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# For all n>0,7^6n-6^6n is divisible by....?? a)13

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Senior Manager
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For all n>0,7^6n-6^6n is divisible by....?? a)13  [#permalink]  19 Dec 2003, 14:14
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For all n>0,7^6n-6^6n is divisible by....??

a)13
b)127
c)559
d)none
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shubhangi

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Joined: 15 Dec 2003
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I believe A is the answer

Let's take 6n=2 or in other words, n=1/3
The difference between 7^2 and 6^2 = 49-36 = 13
Therefore, as we increase n, the difference between the 2 terms will increase by a base of 13 exponent any number. Thus, the answer is that the solution is divisible by 13
CEO
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Re: PS [#permalink]  19 Dec 2003, 18:14
shubhangi wrote:
For all n>0,7^6n-6^6n is divisible by....??

a)13
b)127
c)559
d)none

factor 13 = 13*1

numerator does not have a 13 at all...out it goes

factor 127=> i think its prime. again..no luck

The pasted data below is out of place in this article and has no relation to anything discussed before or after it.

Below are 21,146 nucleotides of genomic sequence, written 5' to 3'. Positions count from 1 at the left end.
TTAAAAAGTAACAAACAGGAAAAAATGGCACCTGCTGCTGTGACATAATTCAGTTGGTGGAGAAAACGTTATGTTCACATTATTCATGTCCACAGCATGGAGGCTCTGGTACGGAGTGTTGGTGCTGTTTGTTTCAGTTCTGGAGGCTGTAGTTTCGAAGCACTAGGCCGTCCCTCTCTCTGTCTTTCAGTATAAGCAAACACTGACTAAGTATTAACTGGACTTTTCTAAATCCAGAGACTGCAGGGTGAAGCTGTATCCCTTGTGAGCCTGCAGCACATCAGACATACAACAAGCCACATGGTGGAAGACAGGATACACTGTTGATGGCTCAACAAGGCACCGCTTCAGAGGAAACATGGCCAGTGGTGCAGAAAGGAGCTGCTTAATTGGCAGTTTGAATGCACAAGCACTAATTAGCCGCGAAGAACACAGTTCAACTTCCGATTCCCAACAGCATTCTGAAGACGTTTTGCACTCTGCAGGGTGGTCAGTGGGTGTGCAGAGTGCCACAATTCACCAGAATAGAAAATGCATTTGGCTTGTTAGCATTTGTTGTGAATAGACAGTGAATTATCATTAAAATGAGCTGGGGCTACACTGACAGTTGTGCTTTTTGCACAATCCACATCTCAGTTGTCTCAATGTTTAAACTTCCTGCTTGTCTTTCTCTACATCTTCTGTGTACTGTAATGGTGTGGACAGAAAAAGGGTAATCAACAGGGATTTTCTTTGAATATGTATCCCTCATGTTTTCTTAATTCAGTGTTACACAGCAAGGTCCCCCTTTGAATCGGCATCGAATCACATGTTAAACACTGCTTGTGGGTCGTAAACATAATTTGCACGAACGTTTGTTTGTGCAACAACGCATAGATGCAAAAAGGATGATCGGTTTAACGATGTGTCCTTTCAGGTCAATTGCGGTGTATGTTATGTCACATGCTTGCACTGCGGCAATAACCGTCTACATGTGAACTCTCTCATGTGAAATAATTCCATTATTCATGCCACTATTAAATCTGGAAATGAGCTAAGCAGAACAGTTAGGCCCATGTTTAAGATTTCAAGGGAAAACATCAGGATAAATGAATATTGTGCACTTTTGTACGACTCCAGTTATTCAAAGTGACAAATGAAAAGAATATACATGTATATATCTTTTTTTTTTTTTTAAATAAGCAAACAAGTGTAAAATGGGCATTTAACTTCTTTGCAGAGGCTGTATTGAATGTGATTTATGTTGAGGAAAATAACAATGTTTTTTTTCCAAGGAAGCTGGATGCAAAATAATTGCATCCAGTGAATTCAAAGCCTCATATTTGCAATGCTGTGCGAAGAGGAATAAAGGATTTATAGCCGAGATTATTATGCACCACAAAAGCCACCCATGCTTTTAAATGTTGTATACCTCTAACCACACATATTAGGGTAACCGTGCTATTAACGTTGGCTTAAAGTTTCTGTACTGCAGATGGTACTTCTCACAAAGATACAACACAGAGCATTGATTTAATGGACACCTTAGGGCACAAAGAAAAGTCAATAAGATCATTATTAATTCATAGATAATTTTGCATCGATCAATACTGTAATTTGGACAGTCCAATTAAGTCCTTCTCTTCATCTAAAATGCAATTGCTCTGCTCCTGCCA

factor 559 => again prime

i think its just D
Senior Manager
Joined: 12 Oct 2003
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Why would you want to factor 13? Or am I just missing the point here?

I also did not follow ..
Quote:
If n=1, 7^6n-6^6n=1^6=1 so d)

Also, in the question stem, should n be associated with 6 or with 7?

Paul wrote:
Quote:
Let's take 6n=2 or in other words, n=1/3
The difference between 7^2 and 6^2 = 49-36 = 13
Therefore, as we increase n, the difference between the 2 terms will increase by a base of 13 exponent any number

What if n = 1/6??? the difference comes up to 1 which is not divisible by 13.
Senior Manager
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Location: dallas , tx
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Well the correct answer is D .. but i didnt understand the official approach. Praet's way was quite logical and easy .
Thanks
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shubhangi

GMAT Instructor
Joined: 07 Jul 2003
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Location: New York NY 10024
Schools: Haas, MFE; Anderson, MBA; USC, MSEE
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BG wrote:
If n=1, 7^6n-6^6n=1^6=1 so d)

I'm sorry, but x^z - y^z is NOT equal to (x-y)^z.
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Best,

AkamaiBrah
Former Senior Instructor, Manhattan GMAT and VeritasPrep
Vice President, Midtown NYC Investment Bank, Structured Finance IT
MFE, Haas School of Business, UC Berkeley, Class of 2005
MBA, Anderson School of Management, UCLA, Class of 1993

Manager
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D is right.. [#permalink]  20 Dec 2003, 17:22
Let n = 1/6 then 7-6 =1. It will be an interesting problem if n was an integer > 0.
Director
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mantha is exactly right-- why not just choose 1/6 for n, plug, and be done?
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